It has become the practice that K5600, Transvideo and Aaton-Digital sponsor during Camerimage a seminar monderated by Benjamin B. “The Image Crew, A Practical Seminar” : professionnals discussing set organisation, lighting approaches, on-set image processing & monitoring, and other practical filmmaking topics, with comments & questions from the audience. This seminar was held by :
- John Seale, ACS, ASC,
- Reed Moreno, ASC, director/cinematographer,
- The “huge” (literally and figuratively) Garrett Brown
- James Plannette, gaffer.
The role of each one on the set, the coordination between the different departments, the ways to resolve conflicts, were clearly explained with a lot of personal examples and a bit of Anglo-saxon humour. Lucky students.

Angénieux and Panavision were sponsoring the AFC Master Class (see below for details).

A for ARRI
As in previous years, our associate-member from Munich was very present, sponsoring the event as a strategic partner and hosting a series of workshops, presentations and social events. But first I would like to thank Natasza and Natacha, the charming duo, francophone and polyglot, always so efficient and precious during those big shows ; and the attentive availability of Stephan Schenck, the “big boss”. At their booth we could “touch” the company’s latest technological innovations showcased during the “Arri Big Screen Experience”, that provided an overview of upcoming products such as the Alexa SXT cameras, as well as the rich variety of productions using Alexa and Amira.
The presentation included an update on Arri Rental’s Alexa 65 camera system, which was launched at Camerimage last year and has since been utilized by the world’s leading cinematographers, (including Darius Kondji, AFC, ASC) on a wide range of high-profile movies. On screen,we could listen to our colleague and friend Thomas Hardmaier AFC, reporting his convincing experience with a zoom Ultra Wide UWZ 9,5-18.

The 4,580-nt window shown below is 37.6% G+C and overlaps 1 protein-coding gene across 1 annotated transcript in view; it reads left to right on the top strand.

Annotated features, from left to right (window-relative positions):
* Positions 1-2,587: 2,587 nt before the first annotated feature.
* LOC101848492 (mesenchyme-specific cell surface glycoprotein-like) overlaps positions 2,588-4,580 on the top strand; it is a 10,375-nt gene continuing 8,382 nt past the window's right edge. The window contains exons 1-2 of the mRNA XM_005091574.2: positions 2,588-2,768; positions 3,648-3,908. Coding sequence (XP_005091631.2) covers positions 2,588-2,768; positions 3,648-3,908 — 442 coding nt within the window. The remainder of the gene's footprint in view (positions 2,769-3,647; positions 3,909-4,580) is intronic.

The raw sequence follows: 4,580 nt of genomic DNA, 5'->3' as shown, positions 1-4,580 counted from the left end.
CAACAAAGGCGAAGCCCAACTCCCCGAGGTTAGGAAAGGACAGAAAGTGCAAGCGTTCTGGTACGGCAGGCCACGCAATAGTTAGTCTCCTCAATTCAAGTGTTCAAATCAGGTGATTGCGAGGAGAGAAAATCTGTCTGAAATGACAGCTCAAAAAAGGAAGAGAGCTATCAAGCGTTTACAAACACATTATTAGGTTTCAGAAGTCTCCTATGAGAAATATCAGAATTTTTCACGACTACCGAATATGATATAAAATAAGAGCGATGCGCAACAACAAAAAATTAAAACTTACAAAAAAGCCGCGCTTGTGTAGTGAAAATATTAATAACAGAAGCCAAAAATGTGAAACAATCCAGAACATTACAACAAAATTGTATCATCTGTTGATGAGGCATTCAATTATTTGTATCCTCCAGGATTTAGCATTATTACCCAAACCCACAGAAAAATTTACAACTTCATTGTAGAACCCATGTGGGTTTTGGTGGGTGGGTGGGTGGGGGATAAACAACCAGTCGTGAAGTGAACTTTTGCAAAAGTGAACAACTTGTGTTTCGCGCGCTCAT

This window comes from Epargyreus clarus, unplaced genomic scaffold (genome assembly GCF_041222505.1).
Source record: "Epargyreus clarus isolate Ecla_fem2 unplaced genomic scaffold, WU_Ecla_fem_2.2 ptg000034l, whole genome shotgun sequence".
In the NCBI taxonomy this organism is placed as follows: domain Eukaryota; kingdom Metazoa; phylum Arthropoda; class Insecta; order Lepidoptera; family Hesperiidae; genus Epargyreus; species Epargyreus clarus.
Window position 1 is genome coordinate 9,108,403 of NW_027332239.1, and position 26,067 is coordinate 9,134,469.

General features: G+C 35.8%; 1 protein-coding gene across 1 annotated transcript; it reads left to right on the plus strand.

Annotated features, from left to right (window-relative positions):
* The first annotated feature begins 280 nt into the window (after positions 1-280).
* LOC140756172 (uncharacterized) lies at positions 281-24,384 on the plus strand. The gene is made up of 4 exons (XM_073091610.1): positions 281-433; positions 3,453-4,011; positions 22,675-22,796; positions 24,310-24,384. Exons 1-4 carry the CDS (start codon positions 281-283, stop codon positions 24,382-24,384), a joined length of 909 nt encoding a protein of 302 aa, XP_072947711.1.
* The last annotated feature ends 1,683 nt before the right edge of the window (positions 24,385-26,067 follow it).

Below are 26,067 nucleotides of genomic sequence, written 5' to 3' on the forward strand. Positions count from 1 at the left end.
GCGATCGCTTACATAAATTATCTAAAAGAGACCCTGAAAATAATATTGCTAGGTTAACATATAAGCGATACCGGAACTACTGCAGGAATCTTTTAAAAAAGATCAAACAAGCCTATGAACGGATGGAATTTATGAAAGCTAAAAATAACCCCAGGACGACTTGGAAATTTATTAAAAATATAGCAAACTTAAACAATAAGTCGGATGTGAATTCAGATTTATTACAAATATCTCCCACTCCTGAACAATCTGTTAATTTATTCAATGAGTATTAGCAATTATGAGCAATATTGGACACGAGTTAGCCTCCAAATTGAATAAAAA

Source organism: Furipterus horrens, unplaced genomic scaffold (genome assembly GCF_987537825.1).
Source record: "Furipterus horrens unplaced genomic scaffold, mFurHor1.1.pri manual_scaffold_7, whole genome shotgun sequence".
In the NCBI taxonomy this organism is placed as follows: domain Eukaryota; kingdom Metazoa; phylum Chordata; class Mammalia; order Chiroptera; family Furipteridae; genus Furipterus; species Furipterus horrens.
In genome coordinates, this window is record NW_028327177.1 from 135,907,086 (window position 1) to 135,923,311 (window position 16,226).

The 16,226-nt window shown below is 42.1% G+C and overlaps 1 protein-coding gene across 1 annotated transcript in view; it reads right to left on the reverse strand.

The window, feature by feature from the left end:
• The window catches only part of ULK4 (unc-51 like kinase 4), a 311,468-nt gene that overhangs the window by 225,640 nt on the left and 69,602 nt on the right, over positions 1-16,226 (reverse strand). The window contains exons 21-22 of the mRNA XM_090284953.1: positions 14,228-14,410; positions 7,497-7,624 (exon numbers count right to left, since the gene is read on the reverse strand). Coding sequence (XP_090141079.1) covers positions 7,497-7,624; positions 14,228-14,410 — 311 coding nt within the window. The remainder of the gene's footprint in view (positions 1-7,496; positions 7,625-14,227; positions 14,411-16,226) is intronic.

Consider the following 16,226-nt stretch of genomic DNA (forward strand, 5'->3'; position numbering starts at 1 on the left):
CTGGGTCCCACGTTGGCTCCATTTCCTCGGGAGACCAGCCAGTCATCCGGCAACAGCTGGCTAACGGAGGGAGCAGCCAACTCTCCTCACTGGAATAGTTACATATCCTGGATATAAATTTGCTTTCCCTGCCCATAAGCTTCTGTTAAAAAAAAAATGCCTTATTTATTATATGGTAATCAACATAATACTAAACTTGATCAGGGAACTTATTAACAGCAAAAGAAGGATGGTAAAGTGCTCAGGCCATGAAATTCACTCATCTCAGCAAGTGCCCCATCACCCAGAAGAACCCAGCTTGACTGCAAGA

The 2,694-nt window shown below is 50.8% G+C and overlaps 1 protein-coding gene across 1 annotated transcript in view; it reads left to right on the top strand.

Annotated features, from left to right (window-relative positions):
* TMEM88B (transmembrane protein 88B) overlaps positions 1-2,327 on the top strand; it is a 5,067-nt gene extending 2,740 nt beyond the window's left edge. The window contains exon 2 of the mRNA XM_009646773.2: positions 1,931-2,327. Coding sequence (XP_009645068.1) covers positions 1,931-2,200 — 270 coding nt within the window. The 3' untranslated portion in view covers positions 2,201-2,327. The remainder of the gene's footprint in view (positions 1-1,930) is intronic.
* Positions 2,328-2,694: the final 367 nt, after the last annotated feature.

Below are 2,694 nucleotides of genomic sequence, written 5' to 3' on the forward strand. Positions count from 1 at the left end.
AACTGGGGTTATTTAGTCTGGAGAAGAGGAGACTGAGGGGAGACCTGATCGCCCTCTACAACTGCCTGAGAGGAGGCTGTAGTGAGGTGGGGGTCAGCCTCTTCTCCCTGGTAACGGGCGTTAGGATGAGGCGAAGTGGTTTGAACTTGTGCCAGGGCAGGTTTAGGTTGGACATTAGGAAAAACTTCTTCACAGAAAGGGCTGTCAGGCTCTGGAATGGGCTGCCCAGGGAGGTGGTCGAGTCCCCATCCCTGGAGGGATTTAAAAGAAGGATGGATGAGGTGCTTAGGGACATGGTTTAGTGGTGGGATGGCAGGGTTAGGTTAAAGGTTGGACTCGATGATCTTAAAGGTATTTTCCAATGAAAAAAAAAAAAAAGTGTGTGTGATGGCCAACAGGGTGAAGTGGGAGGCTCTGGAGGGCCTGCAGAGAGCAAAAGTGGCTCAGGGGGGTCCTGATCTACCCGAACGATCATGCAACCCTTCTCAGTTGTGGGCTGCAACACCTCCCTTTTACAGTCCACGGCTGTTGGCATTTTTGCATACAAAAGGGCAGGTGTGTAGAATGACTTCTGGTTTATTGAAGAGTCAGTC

At the end of the show Markus made a presentation of the Arri SkyPanel LED an ultra powerful soft light.

British cinematographer Oliver Stapleton, BSC, presented a workshop that focused on lighting and shooting a studio-based exterior set. I regretted not being able to attend it. Having met previously, the man and the “artist” I would have liked to participate in this Master-Class. The set design was an impressive snow scene.

B for Bydgoszcz
Externally and for its weather, Bydgoczsz was like previous years : grey sky and rain, circumstances that Technicolor had anticipated by offering umbrellas at the end of their party .
At the end of the week, a dim sunshine managed to pierce the grayness for the pleasure of a stupefied audience.

B for BSC
A large number of our friends from “across the Channel” had come this year.
Chris Menges, first, received a Lifetime Achievement Award and introduced screenings of his films and met with the festival’s audience.
Going through the hallways or attending the parties, we could meet John de Borman, Oliver Stapelton, Peter Suschitsky, Dick Dance, Nigel Walters and Frances Russell.
Not forgetting the cooperative and friendly Alan Lowne and “the genius” Ronny Prince, of the British Cinematographer Magazine.
I also met Oona Menges, Chris’daughter. We shared the experience of having been, in the past, assistant to our now common friend : Robert Alazraki AFC. She is a cinematographer and a wonderful sharp person, generous and full of energy and I had a great time conversing with her.

B for Brown
Garrett Brown, the “father” of the Steadicam, was one of the big “stars” of the 2015 master classes. Pedagogue of genius, incomparably-talented showman associating humour to his expertise, he is an an idol to attending students and others. I saw Matthew Labatique, ASC, in the attentive audience. One of these days, we must invite him to held a workshop/master class, in Paris, he has so many interesting things to teach us.

C for Camerimage
For a week, Camerimage is the world capital of “cinematography”, and the majority of colleagues you meet in the nightly parties, a glass of red wine or vodka in the hand, agree : “It is the place to be for cinematographers”.

C for Chalons
When I attend Camerimage I cannot help but have nostalgic thoughts for the past Festival de l’Image de Film de Chalons-sur-Saône (Chalons Film Festival) such a big similarity between the two of them..

C for Canon